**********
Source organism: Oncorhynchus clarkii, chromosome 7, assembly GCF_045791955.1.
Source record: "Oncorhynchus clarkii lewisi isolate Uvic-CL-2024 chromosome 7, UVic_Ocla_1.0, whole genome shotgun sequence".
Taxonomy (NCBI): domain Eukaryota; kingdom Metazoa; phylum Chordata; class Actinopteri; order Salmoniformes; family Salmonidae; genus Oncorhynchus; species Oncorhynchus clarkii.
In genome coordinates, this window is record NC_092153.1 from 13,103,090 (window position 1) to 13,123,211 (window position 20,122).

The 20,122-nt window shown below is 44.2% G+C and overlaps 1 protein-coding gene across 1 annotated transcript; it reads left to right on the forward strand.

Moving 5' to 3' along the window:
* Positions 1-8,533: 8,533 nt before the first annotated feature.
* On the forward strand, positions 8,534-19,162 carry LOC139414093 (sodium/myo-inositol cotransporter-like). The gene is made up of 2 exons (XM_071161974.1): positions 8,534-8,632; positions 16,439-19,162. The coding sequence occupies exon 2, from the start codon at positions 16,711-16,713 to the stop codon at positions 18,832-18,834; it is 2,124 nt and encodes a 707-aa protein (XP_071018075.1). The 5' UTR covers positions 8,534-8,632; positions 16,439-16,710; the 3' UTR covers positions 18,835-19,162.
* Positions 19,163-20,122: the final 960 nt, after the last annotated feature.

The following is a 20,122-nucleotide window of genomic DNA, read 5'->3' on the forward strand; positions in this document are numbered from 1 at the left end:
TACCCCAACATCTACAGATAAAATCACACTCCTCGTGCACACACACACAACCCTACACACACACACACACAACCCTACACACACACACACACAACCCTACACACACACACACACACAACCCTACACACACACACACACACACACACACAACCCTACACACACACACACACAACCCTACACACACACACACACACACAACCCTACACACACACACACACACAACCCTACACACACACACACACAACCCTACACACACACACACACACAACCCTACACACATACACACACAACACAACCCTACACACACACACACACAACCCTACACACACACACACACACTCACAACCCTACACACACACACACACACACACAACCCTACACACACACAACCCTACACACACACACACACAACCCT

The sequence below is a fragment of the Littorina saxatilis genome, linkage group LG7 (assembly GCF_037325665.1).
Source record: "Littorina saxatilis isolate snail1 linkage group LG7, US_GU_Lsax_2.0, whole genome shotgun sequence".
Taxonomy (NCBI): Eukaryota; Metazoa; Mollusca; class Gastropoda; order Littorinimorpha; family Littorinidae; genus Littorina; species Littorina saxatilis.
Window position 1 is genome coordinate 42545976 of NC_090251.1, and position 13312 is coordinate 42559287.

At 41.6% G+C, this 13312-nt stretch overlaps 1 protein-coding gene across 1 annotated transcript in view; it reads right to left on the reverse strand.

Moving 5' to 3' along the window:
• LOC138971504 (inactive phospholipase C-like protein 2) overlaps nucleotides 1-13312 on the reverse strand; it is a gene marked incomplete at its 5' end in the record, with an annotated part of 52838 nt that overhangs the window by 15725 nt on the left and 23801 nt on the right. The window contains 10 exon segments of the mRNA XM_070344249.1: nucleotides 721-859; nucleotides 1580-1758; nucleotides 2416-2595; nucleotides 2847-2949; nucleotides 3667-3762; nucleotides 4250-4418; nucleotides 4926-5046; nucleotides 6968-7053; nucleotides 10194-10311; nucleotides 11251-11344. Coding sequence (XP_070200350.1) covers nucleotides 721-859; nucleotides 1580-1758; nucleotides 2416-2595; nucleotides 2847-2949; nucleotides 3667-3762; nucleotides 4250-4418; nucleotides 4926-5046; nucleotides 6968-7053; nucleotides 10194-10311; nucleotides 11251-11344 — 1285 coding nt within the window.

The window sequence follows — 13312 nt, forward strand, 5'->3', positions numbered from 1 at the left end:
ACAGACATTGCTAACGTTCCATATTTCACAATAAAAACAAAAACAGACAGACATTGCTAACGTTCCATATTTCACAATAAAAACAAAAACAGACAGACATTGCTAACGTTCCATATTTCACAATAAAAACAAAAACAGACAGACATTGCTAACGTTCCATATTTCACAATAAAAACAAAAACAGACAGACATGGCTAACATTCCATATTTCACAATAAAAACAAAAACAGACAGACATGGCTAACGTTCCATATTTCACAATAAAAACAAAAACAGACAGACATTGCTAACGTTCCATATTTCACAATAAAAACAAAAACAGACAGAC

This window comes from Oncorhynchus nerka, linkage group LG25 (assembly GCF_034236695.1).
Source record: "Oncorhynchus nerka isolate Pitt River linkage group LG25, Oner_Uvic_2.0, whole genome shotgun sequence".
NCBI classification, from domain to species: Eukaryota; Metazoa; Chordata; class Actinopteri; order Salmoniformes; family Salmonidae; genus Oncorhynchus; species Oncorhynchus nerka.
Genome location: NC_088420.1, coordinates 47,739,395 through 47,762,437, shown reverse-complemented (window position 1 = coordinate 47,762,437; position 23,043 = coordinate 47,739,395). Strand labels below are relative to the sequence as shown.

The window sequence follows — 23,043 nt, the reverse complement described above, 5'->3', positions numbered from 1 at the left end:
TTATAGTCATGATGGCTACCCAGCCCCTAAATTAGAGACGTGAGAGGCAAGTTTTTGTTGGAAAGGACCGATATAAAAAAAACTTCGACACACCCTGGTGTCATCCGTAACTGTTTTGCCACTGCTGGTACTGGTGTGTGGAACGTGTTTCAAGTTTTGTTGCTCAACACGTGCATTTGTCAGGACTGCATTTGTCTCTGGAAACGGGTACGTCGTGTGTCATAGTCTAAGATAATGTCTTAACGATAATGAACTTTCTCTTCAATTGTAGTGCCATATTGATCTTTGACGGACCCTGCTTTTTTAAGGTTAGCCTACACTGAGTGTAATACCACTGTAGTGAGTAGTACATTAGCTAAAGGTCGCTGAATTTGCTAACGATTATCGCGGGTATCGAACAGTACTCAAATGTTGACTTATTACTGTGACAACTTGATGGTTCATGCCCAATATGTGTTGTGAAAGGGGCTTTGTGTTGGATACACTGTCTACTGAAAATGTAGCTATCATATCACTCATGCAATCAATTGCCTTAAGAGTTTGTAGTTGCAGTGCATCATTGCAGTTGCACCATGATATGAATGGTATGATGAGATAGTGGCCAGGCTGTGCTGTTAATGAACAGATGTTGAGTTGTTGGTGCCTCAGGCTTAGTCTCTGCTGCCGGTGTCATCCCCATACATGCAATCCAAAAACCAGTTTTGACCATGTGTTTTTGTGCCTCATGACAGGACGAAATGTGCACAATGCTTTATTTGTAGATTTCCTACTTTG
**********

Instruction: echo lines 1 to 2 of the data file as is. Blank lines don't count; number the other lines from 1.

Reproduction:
Source organism: Oncorhynchus clarkii, chromosome 7, assembly GCF_045791955.1.
Source record: "Oncorhynchus clarkii lewisi isolate Uvic-CL-2024 chromosome 7, UVic_Ocla_1.0, whole genome shotgun sequence".